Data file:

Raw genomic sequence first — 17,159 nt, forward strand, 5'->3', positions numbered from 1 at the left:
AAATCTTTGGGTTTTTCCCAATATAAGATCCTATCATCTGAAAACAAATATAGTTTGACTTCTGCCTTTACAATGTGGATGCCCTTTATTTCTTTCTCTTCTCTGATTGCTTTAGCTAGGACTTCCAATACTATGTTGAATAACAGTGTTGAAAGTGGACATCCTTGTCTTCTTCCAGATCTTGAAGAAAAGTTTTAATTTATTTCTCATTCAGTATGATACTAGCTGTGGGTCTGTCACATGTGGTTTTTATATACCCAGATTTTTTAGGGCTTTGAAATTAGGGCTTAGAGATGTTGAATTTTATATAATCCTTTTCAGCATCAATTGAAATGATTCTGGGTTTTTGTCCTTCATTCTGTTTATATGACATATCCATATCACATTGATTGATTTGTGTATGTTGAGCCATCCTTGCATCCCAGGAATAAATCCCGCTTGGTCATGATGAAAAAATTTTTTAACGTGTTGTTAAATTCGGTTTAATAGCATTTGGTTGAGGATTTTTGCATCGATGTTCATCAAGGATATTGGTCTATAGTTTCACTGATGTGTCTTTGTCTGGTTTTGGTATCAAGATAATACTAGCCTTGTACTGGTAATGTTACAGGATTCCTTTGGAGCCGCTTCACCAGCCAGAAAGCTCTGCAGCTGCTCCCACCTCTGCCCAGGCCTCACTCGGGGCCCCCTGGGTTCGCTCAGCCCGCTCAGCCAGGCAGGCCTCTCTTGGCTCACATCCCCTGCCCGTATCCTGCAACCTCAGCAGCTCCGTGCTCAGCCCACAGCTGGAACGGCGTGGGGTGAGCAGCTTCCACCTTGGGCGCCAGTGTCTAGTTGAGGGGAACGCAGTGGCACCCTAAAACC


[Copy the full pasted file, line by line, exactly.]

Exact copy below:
Raw genomic sequence first — 17,159 nt, forward strand, 5'->3', positions numbered from 1 at the left:
AAATCTTTGGGTTTTTCCCAATATAAGATCCTATCATCTGAAAACAAATATAGTTTGACTTCTGCCTTTACAATGTGGATGCCCTTTATTTCTTTCTCTTCTCTGATTGCTTTAGCTAGGACTTCCAATACTATGTTGAATAACAGTGTTGAAAGTGGACATCCTTGTCTTCTTCCAGATCTTGAAGAAAAGTTTTAATTTATTTCTCATTCAGTATGATACTAGCTGTGGGTCTGTCACATGTGGTTTTTATATACCCAGATTTTTTAGGGCTTTGAAATTAGGGCTTAGAGATGTTGAATTTTATATAATCCTTTTCAGCATCAATTGAAATGATTCTGGGTTTTTGTCCTTCATTCTGTTTATATGACATATCCATATCACATTGATTGATTTGTGTATGTTGAGCCATCCTTGCATCCCAGGAATAAATCCCGCTTGGTCATGATGAAAAAATTTTTTAACGTGTTGTTAAATTCGGTTTAATAGCATTTGGTTGAGGATTTTTGCATCGATGTTCATCAAGGATATTGGTCTATAGTTTCACTGATGTGTCTTTGTCTGGTTTTGGTATCAAGATAATACTAGCCTTGTACTGGTAATGTTACAGGATTCCTTTGGAGCCGCTTCACCAGCCAGAAAGCTCTGCAGCTGCTCCCACCTCTGCCCAGGCCTCACTCGGGGCCCCCTGGGTTCGCTCAGCCCGCTCAGCCAGGCAGGCCTCTCTTGGCTCACATCCCCTGCCCGTATCCTGCAACCTCAGCAGCTCCGTGCTCAGCCCACAGCTGGAACGGCGTGGGGTGAGCAGCTTCCACCTTGGGCGCCAGTGTCTAGTTGAGGGGAACGCAGTGGCACCCTAAAACC